From: James Higgins (email@example.com)
Date: Fri Jun 22 2001 - 20:03:22 MDT
At 04:30 PM 6/22/2001 -0600, John Stick wrote:
> In a situation similar to that posed by James Higgins, I would think
>that the key variable is not the speed of the SI, but the amount of
>information it has of its exact situation and the situation of its human
>interrogator. To let the SI know as much as Eliezer knows about Jimmy Wales
I had assumed that this would already be the case.
> I still don't understand the point of keeping a potentially unfriendly
>AI in jail and talking to it on the lowest bandwidth connection possible.
>Either kill it if you can or trust it (so as not to make a new enemy out of
>an entity that might have been at least neutral.) The only way you are
>likely to discover that it is unfriendly is to catch it in an unfriendly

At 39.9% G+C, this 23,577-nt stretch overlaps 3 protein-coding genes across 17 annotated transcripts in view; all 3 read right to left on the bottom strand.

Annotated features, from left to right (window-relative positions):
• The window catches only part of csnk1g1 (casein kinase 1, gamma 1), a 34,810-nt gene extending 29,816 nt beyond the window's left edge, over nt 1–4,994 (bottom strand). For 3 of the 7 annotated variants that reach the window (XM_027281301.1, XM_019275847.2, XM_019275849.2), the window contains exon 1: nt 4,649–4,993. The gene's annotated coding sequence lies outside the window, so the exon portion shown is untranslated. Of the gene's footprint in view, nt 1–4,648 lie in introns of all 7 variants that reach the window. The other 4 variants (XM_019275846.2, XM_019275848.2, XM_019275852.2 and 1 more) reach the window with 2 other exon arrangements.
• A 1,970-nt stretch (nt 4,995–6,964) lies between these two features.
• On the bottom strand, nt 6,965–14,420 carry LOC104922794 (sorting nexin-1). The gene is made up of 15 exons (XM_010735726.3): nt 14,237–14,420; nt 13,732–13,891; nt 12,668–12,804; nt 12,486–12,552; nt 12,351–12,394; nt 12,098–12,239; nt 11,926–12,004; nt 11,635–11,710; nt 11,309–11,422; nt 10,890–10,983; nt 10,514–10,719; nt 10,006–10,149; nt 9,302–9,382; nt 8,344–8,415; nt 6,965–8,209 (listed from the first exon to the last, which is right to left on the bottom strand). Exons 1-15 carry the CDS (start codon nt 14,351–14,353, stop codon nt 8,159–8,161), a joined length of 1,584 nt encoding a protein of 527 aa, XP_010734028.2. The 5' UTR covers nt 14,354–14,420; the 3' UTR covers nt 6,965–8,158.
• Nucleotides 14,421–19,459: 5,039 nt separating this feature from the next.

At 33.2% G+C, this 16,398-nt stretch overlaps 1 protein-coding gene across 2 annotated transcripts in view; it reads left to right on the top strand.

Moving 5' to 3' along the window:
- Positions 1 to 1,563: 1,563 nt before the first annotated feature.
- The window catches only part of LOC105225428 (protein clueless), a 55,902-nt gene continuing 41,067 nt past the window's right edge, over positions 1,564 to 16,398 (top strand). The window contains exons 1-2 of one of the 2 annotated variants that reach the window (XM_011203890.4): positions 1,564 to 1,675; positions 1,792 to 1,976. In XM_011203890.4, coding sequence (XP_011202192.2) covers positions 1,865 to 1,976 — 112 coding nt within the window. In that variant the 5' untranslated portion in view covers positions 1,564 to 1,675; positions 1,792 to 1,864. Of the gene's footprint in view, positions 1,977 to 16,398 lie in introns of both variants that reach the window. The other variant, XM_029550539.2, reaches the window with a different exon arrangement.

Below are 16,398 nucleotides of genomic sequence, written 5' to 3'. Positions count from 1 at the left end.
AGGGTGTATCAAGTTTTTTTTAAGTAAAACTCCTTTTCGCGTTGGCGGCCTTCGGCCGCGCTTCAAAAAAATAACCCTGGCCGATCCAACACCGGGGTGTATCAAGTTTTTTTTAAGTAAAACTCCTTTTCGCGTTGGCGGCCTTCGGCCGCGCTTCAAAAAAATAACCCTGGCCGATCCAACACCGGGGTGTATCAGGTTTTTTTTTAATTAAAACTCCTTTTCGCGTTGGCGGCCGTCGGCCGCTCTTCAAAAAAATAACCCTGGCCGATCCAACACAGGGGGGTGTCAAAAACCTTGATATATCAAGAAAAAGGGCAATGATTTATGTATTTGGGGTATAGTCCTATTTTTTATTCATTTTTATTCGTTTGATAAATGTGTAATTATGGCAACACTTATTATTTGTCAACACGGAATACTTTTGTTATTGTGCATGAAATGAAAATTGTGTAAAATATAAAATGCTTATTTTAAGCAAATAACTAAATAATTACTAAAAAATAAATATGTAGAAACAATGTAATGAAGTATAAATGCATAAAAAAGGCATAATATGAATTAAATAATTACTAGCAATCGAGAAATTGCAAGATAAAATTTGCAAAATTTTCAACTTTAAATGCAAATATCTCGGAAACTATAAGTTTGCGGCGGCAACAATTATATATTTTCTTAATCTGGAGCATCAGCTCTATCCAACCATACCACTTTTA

>act. You might try to feed it false information about its circumstances to
>induce a jail break that would be unsuccesful yet reveal its true nefarious
>nature, but riding a great white shark bareback would be just as exciting,
>and less dangerous for the spectators.
That gives me an idea! How about for the first round of testing we have
the AI communicate in a "simulated" world. Setup the VT100 black-box
scenario, but instead of a human lock a turing capable chat-bot in with the
SI for a week. Hopefully turing capable chat-bot technology will be
avilable by this time, if not use the best available. Then program it so
that it is likely to ask the type of questions you want (if any specific
ones are desired). Setup the experiment so that neither the SI nor the
Chat-Bot have any information indicating that the chat bot is not a person
or that it is being closely monitored. Of course you would have monitoring
software running on the CB system that would look for anything
unusual. Everything from basic Firewall & packet analizer to checking the
CB binary files & knowledge base for tampering.
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